Indexed on: 18 Nov '08Published on: 18 Nov '08Published in: Life Sciences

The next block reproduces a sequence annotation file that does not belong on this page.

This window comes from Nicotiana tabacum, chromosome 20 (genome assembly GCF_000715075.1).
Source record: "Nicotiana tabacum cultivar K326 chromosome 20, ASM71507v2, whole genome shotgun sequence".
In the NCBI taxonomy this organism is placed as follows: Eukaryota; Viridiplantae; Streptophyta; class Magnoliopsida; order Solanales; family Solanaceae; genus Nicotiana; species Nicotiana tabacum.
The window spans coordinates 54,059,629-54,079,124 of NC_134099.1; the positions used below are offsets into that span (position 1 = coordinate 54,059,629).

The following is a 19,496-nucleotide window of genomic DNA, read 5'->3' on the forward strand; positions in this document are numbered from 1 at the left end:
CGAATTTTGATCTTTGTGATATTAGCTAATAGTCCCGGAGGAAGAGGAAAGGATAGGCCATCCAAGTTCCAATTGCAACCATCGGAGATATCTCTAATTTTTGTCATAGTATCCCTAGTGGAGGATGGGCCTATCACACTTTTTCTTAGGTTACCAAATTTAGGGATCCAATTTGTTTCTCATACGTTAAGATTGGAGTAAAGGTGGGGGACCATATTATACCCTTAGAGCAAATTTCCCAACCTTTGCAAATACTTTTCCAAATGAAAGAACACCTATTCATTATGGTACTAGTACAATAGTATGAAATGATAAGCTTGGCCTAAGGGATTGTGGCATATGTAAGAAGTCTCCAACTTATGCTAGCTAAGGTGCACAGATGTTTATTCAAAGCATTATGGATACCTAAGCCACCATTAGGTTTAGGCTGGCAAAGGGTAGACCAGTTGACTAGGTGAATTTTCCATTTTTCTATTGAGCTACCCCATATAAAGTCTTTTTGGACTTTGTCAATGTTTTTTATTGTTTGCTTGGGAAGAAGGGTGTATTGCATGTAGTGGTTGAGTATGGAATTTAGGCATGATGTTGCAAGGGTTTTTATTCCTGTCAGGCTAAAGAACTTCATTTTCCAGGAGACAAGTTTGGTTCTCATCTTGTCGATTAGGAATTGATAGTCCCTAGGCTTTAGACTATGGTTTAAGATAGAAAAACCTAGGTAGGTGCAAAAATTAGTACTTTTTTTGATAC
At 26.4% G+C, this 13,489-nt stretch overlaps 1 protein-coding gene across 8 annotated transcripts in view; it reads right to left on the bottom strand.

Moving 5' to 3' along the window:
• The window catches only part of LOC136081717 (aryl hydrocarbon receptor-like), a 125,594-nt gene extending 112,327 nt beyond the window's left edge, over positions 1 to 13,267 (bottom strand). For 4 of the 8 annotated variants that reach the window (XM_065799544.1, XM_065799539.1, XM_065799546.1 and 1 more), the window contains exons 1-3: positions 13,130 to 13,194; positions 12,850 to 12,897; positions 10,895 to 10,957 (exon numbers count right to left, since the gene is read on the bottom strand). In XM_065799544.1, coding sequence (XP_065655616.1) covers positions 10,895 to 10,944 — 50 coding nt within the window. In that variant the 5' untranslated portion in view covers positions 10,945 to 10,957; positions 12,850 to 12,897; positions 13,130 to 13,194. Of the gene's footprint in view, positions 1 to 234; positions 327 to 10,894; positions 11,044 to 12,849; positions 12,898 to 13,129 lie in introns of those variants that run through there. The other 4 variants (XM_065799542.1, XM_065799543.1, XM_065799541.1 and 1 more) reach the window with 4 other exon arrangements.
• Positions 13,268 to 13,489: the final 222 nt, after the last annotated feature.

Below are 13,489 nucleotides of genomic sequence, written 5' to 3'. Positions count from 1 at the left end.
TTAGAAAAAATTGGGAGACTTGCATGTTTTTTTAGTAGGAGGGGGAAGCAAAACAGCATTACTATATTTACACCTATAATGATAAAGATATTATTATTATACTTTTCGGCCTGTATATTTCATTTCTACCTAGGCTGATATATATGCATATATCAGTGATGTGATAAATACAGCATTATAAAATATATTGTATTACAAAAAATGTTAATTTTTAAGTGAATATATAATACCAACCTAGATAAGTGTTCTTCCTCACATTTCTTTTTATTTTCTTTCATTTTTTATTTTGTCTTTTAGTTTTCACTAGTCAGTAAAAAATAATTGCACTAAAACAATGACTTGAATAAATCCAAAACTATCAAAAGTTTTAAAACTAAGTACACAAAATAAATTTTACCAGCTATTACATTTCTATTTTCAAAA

Circadian clocks regulate daily rhythms of behavior and physiology such as the sleep-wake cycle and hormonal secretion. Numerous characteristics of the behavioral and physiological processes change with age. In this study, we evaluated the circadian clockwork in older people by measuring daily profiles of PERIOD (PER) gene expression in peripheral blood mononuclear cells (PBMCs).Blood samples were collected from 6 healthy older subjects (mean age 62 years) at 2-h intervals over a 24-h period under a semi-constant routine condition where masking effects are minimized. PBMCs were isolated from whole blood and temporal mRNA expression profiles of PER1, PER2, and PER3 were determined by RT-PCR. Phases of the PER rhythms, and times of sleep onset and offset were determined using data from those subjects who showed significant 24-h rhythms. The values for the parameters were compared between the older subjects and 8 young control subjects (mean age 21 years).Prominent daily rhythms of PER1, PER2, and PER3 mRNA levels, advanced sleep-wake timing and advanced phases of PER rhythms were observed in the older subjects compared to the young controls. There was no significant age-related phase difference in PER1 or PER2 rhythm with respect to sleep timing; however, PER3 expression pattern was altered in the older subjects.This preliminary study shows that human circadian clockwork in PBMCs remains intact at least until the presenile stage and suggests that the altered PER3 expression pattern may reflect decreased homeostatic sleep drive in older people.